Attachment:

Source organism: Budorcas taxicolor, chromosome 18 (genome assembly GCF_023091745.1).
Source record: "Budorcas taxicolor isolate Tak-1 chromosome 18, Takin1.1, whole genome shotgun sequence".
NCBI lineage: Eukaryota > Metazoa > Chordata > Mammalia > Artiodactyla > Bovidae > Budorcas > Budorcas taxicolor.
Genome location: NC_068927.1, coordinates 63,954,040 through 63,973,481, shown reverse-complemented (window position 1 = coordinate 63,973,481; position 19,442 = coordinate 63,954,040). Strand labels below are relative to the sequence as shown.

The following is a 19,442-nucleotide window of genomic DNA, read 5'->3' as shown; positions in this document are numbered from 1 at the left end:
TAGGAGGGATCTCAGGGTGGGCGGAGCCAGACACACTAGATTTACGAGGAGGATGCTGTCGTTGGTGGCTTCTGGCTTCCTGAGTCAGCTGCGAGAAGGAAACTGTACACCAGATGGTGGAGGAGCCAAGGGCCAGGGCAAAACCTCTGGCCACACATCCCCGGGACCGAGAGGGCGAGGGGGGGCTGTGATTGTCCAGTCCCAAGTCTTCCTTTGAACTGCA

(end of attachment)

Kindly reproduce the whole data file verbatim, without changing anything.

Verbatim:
Source organism: Budorcas taxicolor, chromosome 18 (genome assembly GCF_023091745.1).
Source record: "Budorcas taxicolor isolate Tak-1 chromosome 18, Takin1.1, whole genome shotgun sequence".
NCBI lineage: Eukaryota > Metazoa > Chordata > Mammalia > Artiodactyla > Bovidae > Budorcas > Budorcas taxicolor.
Genome location: NC_068927.1, coordinates 63,954,040 through 63,973,481, shown reverse-complemented (window position 1 = coordinate 63,973,481; position 19,442 = coordinate 63,954,040). Strand labels below are relative to the sequence as shown.

The following is a 19,442-nucleotide window of genomic DNA, read 5'->3' as shown; positions in this document are numbered from 1 at the left end:
TAGGAGGGATCTCAGGGTGGGCGGAGCCAGACACACTAGATTTACGAGGAGGATGCTGTCGTTGGTGGCTTCTGGCTTCCTGAGTCAGCTGCGAGAAGGAAACTGTACACCAGATGGTGGAGGAGCCAAGGGCCAGGGCAAAACCTCTGGCCACACATCCCCGGGACCGAGAGGGCGAGGGGGGGCTGTGATTGTCCAGTCCCAAGTCTTCCTTTGAACTGCA